The cyborgs are here!  Just kidding.  Or am I?  A company in Sweden has been implanting microchips into it’s employees to help from a security perspective.  Not necessarily to track their employees, but rather, to allow employees to access their facilities and systems in an easier way.  I have so many questions about this, but lets start with this one – why?  The theory is that this would replace the good old fashioned key less entry systems.  Rather than using a “key fob”, you simply swipe your hand or finger in front of the reader, and bam – you’re in.  But is this really the best way to achieve this goal?

Let’s start off with the elephant in the room.  Sure, this might be disguised as a way to provide access to a facility, but what else are these microchips actually doing?  Can your employer track you when you are off site?  Not that I’ve ever done this, but let’s say you want to play hooky – can your employer tell that you’re actually at home?  Or that you’ve gone to the doctor’s?  There are so many privacy concerns with this!  How is this even acceptable or considered ok?  Further to that point, why are people voluntarily signing up to receive a microchip? In an age where we are constantly hearing about data breaches, why does this seem like a good idea?

Now, I’m not saying that I think people are going to steal your hand in order to be able to access your company.  But, my policy brain tells me that there are so many gaps with this.  Presumably, these chips aren’t limiting us to just be able to access a building and essentially go around security.  My guess is that they can be used for other things.  Like Apple pay, but inside your body.  If we continue along those lines, then yes it is likely more secure than having this type of information stored on your phone.  But that doesn’t make it ok.  Just because it’s more secure based on the fact that I can lose my phone and not my hand, doesn’t make it ok.  Or even “good” for that matter.

Now let’s talk about the health implications of this.  Have enough studies been done to show the potential health issues related to this?  Is a microchip safe from a long term perspective?  “They” say that it’s relatively painful, but I don’t think that should even be a concern.  Will my hand reject a foreign object inside my body?  Doctor’s are always saying that if you have a cut, you want to keep it clean and prevent anything from getting inside of it.  As that can cause an infection.  Would a microchip inside your body not potentially have a similar affect?

I know that many people microchip their dog in order to find them if they run away.  But I don’t think that’s the same thing here.  One, it’s your pet, so you have some responsibility to keep track of it.  Two, its your pet.  (I will likely get some angry responses to this, but I stand by my statement)  The argument could be made that it might also harm your pet from a health perspective.  I suspect there are more studies and details around those long term affects than on humans, but can we draw a straight line from pets to humans in this case?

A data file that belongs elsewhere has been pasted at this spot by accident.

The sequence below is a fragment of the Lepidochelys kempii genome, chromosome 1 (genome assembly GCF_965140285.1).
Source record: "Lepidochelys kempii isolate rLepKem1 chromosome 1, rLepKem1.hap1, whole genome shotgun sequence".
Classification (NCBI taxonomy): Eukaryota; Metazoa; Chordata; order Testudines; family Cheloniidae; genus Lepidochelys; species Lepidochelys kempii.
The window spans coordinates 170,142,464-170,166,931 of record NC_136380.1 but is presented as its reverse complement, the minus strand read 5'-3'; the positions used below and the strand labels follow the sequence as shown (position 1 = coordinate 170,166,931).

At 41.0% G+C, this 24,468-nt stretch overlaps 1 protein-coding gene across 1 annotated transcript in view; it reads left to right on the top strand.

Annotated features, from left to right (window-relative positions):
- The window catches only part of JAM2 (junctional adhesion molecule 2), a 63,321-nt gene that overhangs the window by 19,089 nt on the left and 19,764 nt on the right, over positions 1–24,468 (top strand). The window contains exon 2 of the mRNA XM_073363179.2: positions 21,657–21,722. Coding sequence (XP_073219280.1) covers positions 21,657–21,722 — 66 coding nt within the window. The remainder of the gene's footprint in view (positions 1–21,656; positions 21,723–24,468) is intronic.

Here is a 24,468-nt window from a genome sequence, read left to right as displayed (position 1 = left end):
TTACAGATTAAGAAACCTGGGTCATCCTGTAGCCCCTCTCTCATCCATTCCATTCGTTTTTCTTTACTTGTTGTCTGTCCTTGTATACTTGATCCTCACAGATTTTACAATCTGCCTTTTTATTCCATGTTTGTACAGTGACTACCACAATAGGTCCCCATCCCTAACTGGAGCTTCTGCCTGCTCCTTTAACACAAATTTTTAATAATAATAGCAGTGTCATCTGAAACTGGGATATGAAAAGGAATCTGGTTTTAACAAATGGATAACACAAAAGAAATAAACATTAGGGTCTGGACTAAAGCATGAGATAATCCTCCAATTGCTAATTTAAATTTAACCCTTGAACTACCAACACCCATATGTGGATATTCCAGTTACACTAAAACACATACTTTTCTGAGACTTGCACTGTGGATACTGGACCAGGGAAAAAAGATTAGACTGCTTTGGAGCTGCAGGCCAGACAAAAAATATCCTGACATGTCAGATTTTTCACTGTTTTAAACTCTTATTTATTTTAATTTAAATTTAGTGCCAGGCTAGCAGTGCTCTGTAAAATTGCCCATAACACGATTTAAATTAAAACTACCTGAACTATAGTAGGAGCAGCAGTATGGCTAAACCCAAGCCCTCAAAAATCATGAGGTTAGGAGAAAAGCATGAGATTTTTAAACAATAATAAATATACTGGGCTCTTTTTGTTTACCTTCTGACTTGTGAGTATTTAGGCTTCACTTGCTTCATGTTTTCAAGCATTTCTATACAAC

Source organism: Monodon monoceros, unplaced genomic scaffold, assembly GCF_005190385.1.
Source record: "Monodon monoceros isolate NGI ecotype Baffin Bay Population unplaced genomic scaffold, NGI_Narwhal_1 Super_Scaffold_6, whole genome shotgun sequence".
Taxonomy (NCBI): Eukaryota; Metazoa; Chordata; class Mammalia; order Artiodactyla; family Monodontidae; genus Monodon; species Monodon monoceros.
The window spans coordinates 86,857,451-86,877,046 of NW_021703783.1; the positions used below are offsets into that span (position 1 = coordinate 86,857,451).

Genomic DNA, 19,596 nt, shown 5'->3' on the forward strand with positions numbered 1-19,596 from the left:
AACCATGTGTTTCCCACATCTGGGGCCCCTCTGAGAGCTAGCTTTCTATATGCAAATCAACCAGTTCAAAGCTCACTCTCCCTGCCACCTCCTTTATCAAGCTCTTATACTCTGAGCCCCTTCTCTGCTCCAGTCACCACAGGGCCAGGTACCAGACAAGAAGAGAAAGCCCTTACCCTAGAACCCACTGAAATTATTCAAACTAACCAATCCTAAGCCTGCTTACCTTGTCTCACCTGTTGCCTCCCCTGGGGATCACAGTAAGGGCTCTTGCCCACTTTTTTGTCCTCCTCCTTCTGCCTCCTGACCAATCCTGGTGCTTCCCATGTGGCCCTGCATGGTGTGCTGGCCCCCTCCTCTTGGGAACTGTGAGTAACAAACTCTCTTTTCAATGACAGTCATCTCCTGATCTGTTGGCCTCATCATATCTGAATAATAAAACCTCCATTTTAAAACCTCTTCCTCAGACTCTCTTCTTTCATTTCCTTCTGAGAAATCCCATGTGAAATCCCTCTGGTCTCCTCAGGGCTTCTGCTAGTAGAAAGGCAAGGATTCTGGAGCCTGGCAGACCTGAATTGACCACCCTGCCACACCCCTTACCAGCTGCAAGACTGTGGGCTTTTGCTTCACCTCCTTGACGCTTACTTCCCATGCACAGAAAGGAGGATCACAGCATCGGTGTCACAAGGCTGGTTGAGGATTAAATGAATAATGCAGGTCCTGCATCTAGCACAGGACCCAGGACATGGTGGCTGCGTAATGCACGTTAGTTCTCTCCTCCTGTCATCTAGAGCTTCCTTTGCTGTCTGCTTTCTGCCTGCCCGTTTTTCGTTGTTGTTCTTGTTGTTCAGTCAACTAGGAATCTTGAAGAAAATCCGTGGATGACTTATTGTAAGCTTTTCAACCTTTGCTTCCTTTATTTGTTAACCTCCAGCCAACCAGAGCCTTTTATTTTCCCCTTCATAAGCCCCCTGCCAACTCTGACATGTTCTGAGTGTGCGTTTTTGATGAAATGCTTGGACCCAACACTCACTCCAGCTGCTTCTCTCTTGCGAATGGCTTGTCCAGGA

Lawmakers in Nevada want to put forward legislation that would ban all use of implanted microchips.  There is one compelling argument to be made, which I am on the fence about.  On one hand, I think privacy and security are huge when it comes to third party access… but in the case of Alzheimer’s patients – should we make an exception?  Like I said, I’m on the fence about this one because I think it could be helpful if someone goes missing.  They often don’t know enough about their home or situation to be able to give the information to ensure their safety.  But on the other hand, is it overstepping?

I’m sure there are some parents out there who would like to microchip their child.  So they can keep track of them, all in the name of keeping them safe and secure.  Which I can agree with, even if I’m not a parent.  But again, what is the end goal here?  Kids can turn tracking software off on their phones.  Leaving parents in the dark about where they are.  So that’s not necessarily fool proof.  I would make the argument that this potentially could be detrimental to your child’s health and if I was a parent, I would think twice about it.  That being said, I might consider it if I had a parent with Alzheimer’s.

Maybe that makes me a hypocrite.  Or maybe it makes me a concerned daughter who can’t be around an aging parent 24/7.  But who still wants to ensure that their parent is safe and being taken care of.  If I go back to the original point of this article, I think that using these microchips in an employment case is a slippery slope.  Employers already have so much control around certain aspects of your life, why give them more?  If you think social media can get you into trouble, think about what this could do.  All shadiness aside.  I think that there is more that can be done with these microchips that you might not even know about.  Sure, maybe your employer can’t fire you because of your actions, but perhaps more guidelines are put in place to keep you in line.

I am certainly not an expert on security, but I have worked in a HR department for many years.  I know the kinds of things that employees try to pull.  I know the kinds of things that the employers try to pull.  I’m not taking either side as I think these things won’t happen if you’re doing your job.  But it is a cautionary tale nonetheless.

By Staff Writer

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